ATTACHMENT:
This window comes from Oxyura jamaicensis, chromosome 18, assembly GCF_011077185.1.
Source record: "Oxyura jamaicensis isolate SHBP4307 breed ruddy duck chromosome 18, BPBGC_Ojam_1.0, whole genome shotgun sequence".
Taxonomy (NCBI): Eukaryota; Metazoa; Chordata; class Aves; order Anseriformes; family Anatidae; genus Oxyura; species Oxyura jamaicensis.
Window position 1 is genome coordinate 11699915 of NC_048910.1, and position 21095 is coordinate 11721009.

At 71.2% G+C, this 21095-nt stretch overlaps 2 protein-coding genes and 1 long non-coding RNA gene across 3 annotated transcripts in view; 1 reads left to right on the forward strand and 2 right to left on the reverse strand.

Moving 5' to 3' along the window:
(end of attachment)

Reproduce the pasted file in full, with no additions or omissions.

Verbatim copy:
This window comes from Oxyura jamaicensis, chromosome 18, assembly GCF_011077185.1.
Source record: "Oxyura jamaicensis isolate SHBP4307 breed ruddy duck chromosome 18, BPBGC_Ojam_1.0, whole genome shotgun sequence".
Taxonomy (NCBI): Eukaryota; Metazoa; Chordata; class Aves; order Anseriformes; family Anatidae; genus Oxyura; species Oxyura jamaicensis.
Window position 1 is genome coordinate 11699915 of NC_048910.1, and position 21095 is coordinate 11721009.

At 71.2% G+C, this 21095-nt stretch overlaps 2 protein-coding genes and 1 long non-coding RNA gene across 3 annotated transcripts in view; 1 reads left to right on the forward strand and 2 right to left on the reverse strand.

Moving 5' to 3' along the window: